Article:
Any time you see a conservative non-lawyer blogger write something about Ohio law, you’re safer to assume the opposite is true.

Today, the Carpetblogger claimed that an entire joke of an Ohio Elections Commission complaint filed by the Summit and Franklin County GOP alleging that the Cordray campaign violated Ohio’s “excess funds” law.

In other news, Ohio has a likely unconstitutional law that limits the ability of political campaigns to retain its own donations.

According to the Columbus Dispatch, before Cordray filed for re-election, Cordray’s campaign donated money to the Franklin County Democratic Party, the Summit County Democratic Party, and the Ohio Democratic Party.  In each instance, the donations were not made the those political organizations’ statewide candidate funds.  Later, each of those organizations made sizeable but less than Cordray’s donations to Cordray’s campaign from their statewide candidates’ funds.  Ohio law forbids the transfer of money from other funds into the state candidates funds.  And I have confirmed from reliable sources that there is no evidence that the county parties or the Ohio Democratic Party engaged in any such illegal transfer from one fund to their state candidates’ funds.

So already, on its face, it’s hard to see how it’s possible that Cordray’s donations were “laundered” back to his campaign as the source of each transfer were separate and independent.

And Ohio Citizen Action looked at the same situation back a few weeks ago and concluded there was no violation of Ohio’s laws.

Keeling suggests that R.C. 317.109(D) suggests that Cordray could be thrown off the ballot for violating Ohio’s “excess funds” campaign finance law.  Perhaps he should have started with R.C. 3517.109(B) first! (Since it comes earlier in the alphabet and all.)

(B) Each candidate who files for state office, not later than the filing date for that office, shall dispose of any excess funds. Each covered candidate who files for state office, not later than the filing date for that office, shall dispose of any excess aggregate contributions. (emphasis added.)

So, the “excess funds” statute only applies to candidates after they file and only if they retain money after they file beyond the limits permitted in the statute, which for statewide candidates like Cordray can only keep $200,000 plus what the statute calls the “allowable aggregate contribution” of each contributor as defined elsewhere in the statute.  Any such access funds they retain after the candidate files must either be donated to the State, to charity, or back to the donors.

The problem?  The donations at issue were made before Cordray filed.  The “excess funds” statute that Keeling and the GOP County Party Chairman alleged Cordray violated…. doesn’t even apply to what Cordray’s campaign did.

First rule of law, when filing a complaint that alleges a violation of law… make sure the law even applies.

Nine days ago, the Carpetblogger also falsely suggested that Cordray himself accused  then AG Betty Montgomery of a similar situation.  Except Ohio’s ridiculous “excess funds” laws didn’t even exist in 1998!  What Corday accused Montgomery of doing was making an improper in-kind donation to Joe Deters by giving the Ohio GOP her bought television time which the ORP, in turn, used for Deters.  A totally different allegation, which had the Carpetblogger actually read the news story he embedded in his own post, he would have realized.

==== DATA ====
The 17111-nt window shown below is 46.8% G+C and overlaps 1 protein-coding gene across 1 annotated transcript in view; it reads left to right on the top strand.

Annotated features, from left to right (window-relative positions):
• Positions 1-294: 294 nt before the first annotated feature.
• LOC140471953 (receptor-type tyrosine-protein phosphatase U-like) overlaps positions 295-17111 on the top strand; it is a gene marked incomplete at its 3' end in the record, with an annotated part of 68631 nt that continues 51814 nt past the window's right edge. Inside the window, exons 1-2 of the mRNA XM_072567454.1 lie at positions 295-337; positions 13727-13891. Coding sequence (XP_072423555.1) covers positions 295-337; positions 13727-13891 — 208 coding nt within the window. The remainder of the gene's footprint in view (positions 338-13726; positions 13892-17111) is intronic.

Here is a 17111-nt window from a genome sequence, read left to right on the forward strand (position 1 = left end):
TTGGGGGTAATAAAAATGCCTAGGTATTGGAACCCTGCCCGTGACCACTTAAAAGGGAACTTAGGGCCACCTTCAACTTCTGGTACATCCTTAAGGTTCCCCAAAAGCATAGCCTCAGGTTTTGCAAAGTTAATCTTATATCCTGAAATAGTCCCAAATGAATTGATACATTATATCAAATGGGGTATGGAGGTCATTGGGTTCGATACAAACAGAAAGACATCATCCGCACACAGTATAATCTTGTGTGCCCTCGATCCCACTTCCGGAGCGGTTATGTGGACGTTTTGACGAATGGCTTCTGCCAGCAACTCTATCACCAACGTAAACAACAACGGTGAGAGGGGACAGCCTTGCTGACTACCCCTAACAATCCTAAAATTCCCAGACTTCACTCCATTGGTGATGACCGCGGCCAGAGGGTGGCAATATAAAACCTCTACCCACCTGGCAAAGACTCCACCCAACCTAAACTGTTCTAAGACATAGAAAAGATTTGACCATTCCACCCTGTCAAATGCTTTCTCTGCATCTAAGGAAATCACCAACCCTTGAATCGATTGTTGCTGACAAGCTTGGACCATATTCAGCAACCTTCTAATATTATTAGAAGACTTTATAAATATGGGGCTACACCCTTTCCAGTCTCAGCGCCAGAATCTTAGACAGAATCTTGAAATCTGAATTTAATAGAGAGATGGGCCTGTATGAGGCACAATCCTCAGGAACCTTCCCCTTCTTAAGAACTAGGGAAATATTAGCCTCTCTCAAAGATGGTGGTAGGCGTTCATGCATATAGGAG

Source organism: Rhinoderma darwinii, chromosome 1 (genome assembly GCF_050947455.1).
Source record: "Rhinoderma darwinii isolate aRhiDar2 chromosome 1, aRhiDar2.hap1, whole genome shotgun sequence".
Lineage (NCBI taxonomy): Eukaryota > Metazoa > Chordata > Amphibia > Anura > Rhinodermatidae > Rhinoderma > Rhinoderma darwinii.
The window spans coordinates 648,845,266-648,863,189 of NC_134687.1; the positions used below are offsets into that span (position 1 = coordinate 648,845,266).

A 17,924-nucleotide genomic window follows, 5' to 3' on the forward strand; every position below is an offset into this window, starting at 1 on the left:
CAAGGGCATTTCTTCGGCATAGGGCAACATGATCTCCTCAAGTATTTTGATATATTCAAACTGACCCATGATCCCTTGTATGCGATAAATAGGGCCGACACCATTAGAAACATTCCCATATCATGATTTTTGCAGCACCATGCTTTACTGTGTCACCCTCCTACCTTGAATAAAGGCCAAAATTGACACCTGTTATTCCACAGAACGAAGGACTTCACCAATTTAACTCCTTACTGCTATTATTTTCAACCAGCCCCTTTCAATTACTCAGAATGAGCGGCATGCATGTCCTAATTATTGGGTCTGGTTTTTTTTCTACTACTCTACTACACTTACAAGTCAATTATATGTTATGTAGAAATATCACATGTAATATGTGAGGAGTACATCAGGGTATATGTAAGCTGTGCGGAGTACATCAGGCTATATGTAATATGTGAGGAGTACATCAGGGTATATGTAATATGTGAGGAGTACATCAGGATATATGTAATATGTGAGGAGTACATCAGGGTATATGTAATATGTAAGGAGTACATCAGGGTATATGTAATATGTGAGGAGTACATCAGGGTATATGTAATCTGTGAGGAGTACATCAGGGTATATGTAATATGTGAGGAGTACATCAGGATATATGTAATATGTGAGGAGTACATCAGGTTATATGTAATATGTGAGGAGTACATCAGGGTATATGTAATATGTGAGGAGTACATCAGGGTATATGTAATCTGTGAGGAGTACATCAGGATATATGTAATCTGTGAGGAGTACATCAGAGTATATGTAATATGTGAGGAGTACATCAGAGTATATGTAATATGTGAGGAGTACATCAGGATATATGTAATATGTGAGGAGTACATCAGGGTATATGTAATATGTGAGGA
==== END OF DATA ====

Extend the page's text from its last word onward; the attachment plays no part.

Also, I pretty sure that Cordray lost the Ohio Elections Commission complaint he filed against Montgomery.  Funny how that tends to be overlooked as well.

The Cordray campaign is probably just happy to have the opportunity to have something cut through the overshadowing gubernatorial and senate elections:

“This is a bogus complaint that is completely without merit.  The campaign has carefully and fully complied with all campaign finance laws.  Political parties are known for engaging in stunts like this when their candidates are having serious trouble raising money.  The bottom line is that Republicans are throwing mud to distract away from their own failure to raise funds in this race, plain and simple,” said Cordray campaign spokesman Adam Herman in a statement provided to Plunderbund.

For far too long, a large segment of political consultants have subscribed to a theory that any Ohio Elections Commission complaint, no matter how frivolous, is worth filing simply for the news filing it generates.  And it only exists because the media refuses to show restraint in providing breathless coverage.

But in this instance, we already had a story from the Dayton Daily News in which the allegations were evaluated, and the experts concluded that there was no violation of law.  And yet, the GOP filed their frivolous complaint anyways, and the media reports it without reference to the prior reporting showing that, on its legal merits, the complaint is baseless.

Jon Keeling is an out-of-state hack who doesn’t know Ohio’s election laws and clearly hasn’t read them.   So why trust him when he writes something as stupid as suggesting that Cordray could be removed from the ballot?

I’ll tell you one thing.  It says a great deal about how phony this so-called GOP “wave” is in Ohio if Republicans only hope at winning the Attorney General’s race is a frivolous elections complaint to try to take Rich Cordray off the ballot.